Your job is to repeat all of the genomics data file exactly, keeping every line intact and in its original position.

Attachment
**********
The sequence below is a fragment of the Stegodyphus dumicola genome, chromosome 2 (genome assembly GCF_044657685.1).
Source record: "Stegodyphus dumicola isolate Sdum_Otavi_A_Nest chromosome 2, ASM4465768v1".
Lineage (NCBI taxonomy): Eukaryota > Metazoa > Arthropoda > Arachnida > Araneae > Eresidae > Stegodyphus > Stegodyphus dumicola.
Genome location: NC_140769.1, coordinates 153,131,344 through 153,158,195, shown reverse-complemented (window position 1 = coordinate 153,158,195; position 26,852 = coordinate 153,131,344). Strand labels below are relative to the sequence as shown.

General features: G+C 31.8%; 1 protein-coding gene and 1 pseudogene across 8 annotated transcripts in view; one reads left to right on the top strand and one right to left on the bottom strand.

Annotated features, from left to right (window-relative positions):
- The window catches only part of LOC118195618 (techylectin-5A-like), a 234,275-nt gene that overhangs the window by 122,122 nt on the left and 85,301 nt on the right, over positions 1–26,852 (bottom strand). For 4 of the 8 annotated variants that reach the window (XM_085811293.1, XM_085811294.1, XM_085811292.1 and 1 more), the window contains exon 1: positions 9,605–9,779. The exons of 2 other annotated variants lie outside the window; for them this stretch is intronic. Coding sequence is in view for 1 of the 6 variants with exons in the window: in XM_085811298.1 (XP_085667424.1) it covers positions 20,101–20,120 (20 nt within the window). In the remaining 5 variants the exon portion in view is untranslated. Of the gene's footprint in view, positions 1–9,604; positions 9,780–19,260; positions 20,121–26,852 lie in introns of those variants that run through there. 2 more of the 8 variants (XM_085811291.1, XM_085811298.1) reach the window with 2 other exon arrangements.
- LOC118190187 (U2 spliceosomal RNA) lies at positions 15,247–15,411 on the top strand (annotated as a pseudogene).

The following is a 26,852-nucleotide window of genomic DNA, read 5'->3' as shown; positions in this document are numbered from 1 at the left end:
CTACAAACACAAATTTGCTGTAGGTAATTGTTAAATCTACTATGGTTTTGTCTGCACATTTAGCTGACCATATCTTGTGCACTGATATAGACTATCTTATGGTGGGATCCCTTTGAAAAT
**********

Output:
The sequence below is a fragment of the Stegodyphus dumicola genome, chromosome 2 (genome assembly GCF_044657685.1).
Source record: "Stegodyphus dumicola isolate Sdum_Otavi_A_Nest chromosome 2, ASM4465768v1".
Lineage (NCBI taxonomy): Eukaryota > Metazoa > Arthropoda > Arachnida > Araneae > Eresidae > Stegodyphus > Stegodyphus dumicola.
Genome location: NC_140769.1, coordinates 153,131,344 through 153,158,195, shown reverse-complemented (window position 1 = coordinate 153,158,195; position 26,852 = coordinate 153,131,344). Strand labels below are relative to the sequence as shown.

General features: G+C 31.8%; 1 protein-coding gene and 1 pseudogene across 8 annotated transcripts in view; one reads left to right on the top strand and one right to left on the bottom strand.

Annotated features, from left to right (window-relative positions):
- The window catches only part of LOC118195618 (techylectin-5A-like), a 234,275-nt gene that overhangs the window by 122,122 nt on the left and 85,301 nt on the right, over positions 1–26,852 (bottom strand). For 4 of the 8 annotated variants that reach the window (XM_085811293.1, XM_085811294.1, XM_085811292.1 and 1 more), the window contains exon 1: positions 9,605–9,779. The exons of 2 other annotated variants lie outside the window; for them this stretch is intronic. Coding sequence is in view for 1 of the 6 variants with exons in the window: in XM_085811298.1 (XP_085667424.1) it covers positions 20,101–20,120 (20 nt within the window). In the remaining 5 variants the exon portion in view is untranslated. Of the gene's footprint in view, positions 1–9,604; positions 9,780–19,260; positions 20,121–26,852 lie in introns of those variants that run through there. 2 more of the 8 variants (XM_085811291.1, XM_085811298.1) reach the window with 2 other exon arrangements.
- LOC118190187 (U2 spliceosomal RNA) lies at positions 15,247–15,411 on the top strand (annotated as a pseudogene).

The following is a 26,852-nucleotide window of genomic DNA, read 5'->3' as shown; positions in this document are numbered from 1 at the left end:
CTACAAACACAAATTTGCTGTAGGTAATTGTTAAATCTACTATGGTTTTGTCTGCACATTTAGCTGACCATATCTTGTGCACTGATATAGACTATCTTATGGTGGGATCCCTTTGAAAAT